The next climb, pass #3, was the front side of Ebbetts-the climb started very close to where the descent just ended. The scenery was more what you would expect in the Sierra-very wooded with big trees everywhere with no sweeping views like I got on Monitor. This climb was tough for me. It started out at a reasonable grade but as I got closer to the top there would be sections that were much steeper and I would have to stand up-it was a very inconsistent grade. Again I was keeping my pace very slow and did all my climbing in my two easiest gears. The fact that I was still passing more people than were passing me did not help my psyche-I was feeling very spent. It was weird because I know on my training rides I routinely did climbs that had pitches that were much steeper than those on this road but my butt was getting kicked. Finally the top appeared, 8,730 feet, and an amazing feeling of relief washed over me. Volunteers hand out Twizzlers as you ride by but I was too tired to even reach out and take one. Some of the volunteers at the top wear angel wings because you are so high-very cute. This is where I had my near death experience when I could not get out of my pedals. I think the dust had jammed my cleats and I was yelling “I can’t get out, I can’t get out” and luckily a kind hearted volunteer grabbed me and kept me from crashing to the ground. The top is very congested with just a small area of land on either side of the road-bikes and people took up every available space. I hung out for a while wondering if my Death Ride experience was done with just 3 passes over-I was that tired-it would have been so easy to just ride down the hill and head back to Turtle Rock. But I decided that I should at least do the fourth pass, the backside of Ebbetts, since it was there and it was not as long, being only 6 miles, as the front side had been so down the backside I went grimacing all the way and let me tell you it was not a fun descent. The road was full of nasty little heaves caused by tree roots that you could not see until you were airborn. After my bike left the pavement the first time I took it slow. I believe one guy was taken out by ambulance because of this but he appeared to be ok. At the bottom, named Hermit Valley, I hung out briefly at the rest stop but knowing that I had to climb back out of the hole I decided not to linger so up I went to conquer pass #4.
Pass #4 was by far the hardest psychologically. It was the shortest pass distance wise (only 6 miles) so I did not expect it to take such a toll. The road was a fairly consistent grade, like the two sides of Monitor had been but it was steeper and there just never seemed to be a break where I could catch my breath. Also the road was getting a lot of sun and there was no breeze so it was the hottest pass of the day. At one point, okay maybe two, I thought to myself “I’m just going to stop here and sit on the side of the road until they open the roads and eventually Dave will come and find me with the car.” I had to stop for a rest in the shade of a tree and have a Goo but then I slogged on. Also my bike computer decided to stop working at about mile 26.8 of the ride so I had no idea how long this hell was going to continue until I reached the top. Just when I thought I was going to have to stop again for another rest the top came into view and it was a sweet, sweet site! I dismounted and thought that’s it no more passes for me I am going back to the car and it felt like a weight being lifted off my shoulders. I hung out and took in the spectacle at the rest stop. There were all sorts of bikers and bikes there. I then stood up, dusted off my shorts and decided to get a move on-back to the car and a nice cold beer. The descent down Ebbetts was really fun, and it was looooong and smooth, and it is so nice knowing that you don’t have to worry about cars but you do have to be careful of cyclists on their way up. Although I did pass an ambulance packing up a guy on a stretcher-he was on a backboard but he was still conscious so I took that as a good thing. At the bottom of the downhill run there was a lunch stop at Centerville Flat but the line was so long I just drank some more of my liquid fuel and ate a cliff bar-nice and relaxing. This was my longest break so far-I probably hung out for at least 30 minutes and it felt great. However, I did see some casualties-one guy with shorts and arm ripped to bits and another with a wheel so bent out of true it was not rideable and another guy being taken down on a motorcycle with his bicycle slung over his shoulder.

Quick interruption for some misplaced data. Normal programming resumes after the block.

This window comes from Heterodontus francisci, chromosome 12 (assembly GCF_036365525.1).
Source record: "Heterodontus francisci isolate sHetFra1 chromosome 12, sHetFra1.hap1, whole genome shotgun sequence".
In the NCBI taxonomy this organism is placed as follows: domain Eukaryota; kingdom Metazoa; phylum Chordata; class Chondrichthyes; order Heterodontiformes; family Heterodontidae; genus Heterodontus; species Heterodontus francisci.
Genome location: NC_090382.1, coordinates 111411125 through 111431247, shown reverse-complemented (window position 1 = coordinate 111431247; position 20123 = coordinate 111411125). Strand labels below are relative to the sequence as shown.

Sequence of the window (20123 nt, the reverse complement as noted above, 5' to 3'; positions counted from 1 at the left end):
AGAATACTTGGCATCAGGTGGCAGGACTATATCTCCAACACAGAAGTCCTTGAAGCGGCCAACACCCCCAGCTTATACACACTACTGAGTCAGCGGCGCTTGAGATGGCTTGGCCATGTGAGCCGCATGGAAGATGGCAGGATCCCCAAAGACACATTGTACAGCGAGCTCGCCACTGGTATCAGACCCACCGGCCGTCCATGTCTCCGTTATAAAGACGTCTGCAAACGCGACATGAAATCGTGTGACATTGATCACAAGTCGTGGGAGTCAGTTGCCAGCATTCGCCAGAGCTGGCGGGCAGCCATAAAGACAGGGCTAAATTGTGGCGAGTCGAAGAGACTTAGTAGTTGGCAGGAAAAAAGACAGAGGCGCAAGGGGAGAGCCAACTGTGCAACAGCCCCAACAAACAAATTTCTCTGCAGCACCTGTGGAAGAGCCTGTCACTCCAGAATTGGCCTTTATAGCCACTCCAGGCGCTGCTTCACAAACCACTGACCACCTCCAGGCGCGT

I got back on my bike to head back to Turtle Rock and I was feeling pretty good that I had managed to do four of the passes with no major problems. I thought that was pretty good for my first time out. However, the ride back to Turtle Rock was no picnic. It was a 10 mile slog with just enough of an incline that made it feel harder than I thought it should be and there was a definite head wind. I thought drafting would be a smart move but the people I could catch up with were too slow and it took too much concentration not to run into their back wheel so I would end up passing them to face the wind on my own. Other faster groups would go by but they would be moving so fast I couldn’t hang on to their pace lines for long. So let’s just say when I pulled into the parking lot at Turtle Rock after going about 90miles at this point I was feeling a little beat up. And let me also say that I found a little piece of heaven in a most unlikely place-the porta potty. It felt SO good to just sit there. I eventually managed to leave my little paradise and I ran into a co-worker who had finished after 3 passes and then along came my spouse Dave. At this point I was starting to feel better and I let them talk me into trying to do the 5th pass. I was also thinking that there was no way in hell I was ever coming back here so I better just do it all now and get it over with.